Scientists at the European XFEL’s SCS instrument routinely use a technique called transient X-ray absorption spectroscopy (XAS) to investigate materials that have applications in data storage and processing, catalysis, or in the search for room temperature superconductors. Investigating very small changes in the motion of electrons within a material’s structure on ultrashort timescales provides scientists with fingerprints of the complex processes at play within them. This helps them characterise samples that are important for energy and materials research.
Using the European XFEL’s brilliant pulses, researchers can overcome some of the issues of conventional transient XAS—such as long measurement times—but the varying intensity of European XFEL’s pulses provides its own challenges. Now, scientists at SCS have implemented a new sampling scheme for improving the efficiency of such measurements.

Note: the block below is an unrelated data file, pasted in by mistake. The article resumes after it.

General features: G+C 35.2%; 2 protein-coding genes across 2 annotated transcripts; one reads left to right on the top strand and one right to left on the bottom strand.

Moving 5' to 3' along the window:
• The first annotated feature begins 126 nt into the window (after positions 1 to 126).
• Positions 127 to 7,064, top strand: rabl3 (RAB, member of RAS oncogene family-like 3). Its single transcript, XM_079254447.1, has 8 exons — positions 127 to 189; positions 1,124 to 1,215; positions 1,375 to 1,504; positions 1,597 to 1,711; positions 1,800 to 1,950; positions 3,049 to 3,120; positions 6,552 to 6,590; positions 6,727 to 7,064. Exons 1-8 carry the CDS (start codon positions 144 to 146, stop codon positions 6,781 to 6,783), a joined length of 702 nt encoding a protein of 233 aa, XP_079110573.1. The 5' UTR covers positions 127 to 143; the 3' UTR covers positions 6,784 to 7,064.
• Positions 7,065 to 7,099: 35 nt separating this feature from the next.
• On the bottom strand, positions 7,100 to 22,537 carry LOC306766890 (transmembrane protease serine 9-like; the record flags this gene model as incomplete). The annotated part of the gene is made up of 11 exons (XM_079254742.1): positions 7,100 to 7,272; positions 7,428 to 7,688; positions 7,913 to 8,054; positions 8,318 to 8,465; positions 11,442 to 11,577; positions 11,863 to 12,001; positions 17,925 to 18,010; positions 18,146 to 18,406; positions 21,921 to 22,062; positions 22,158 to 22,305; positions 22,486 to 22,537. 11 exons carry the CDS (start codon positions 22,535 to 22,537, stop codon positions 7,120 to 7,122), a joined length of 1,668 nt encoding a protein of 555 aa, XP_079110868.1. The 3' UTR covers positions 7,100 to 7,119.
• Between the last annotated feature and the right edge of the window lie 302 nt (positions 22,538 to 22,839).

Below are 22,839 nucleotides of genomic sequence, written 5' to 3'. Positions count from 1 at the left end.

Read more on the European XFEL website
Image: The X-ray beam is split into three copies. Two of these copies are passed through identical samples of the material under investigation, with one of these samples also being illuminated by a laser (‘optical laser’ in the figure). This transforms it into a new state, interesting to researchers. From this, scientists are able to ‘subtract’ detrimental noise, revealing the finest details of the sample under investigation.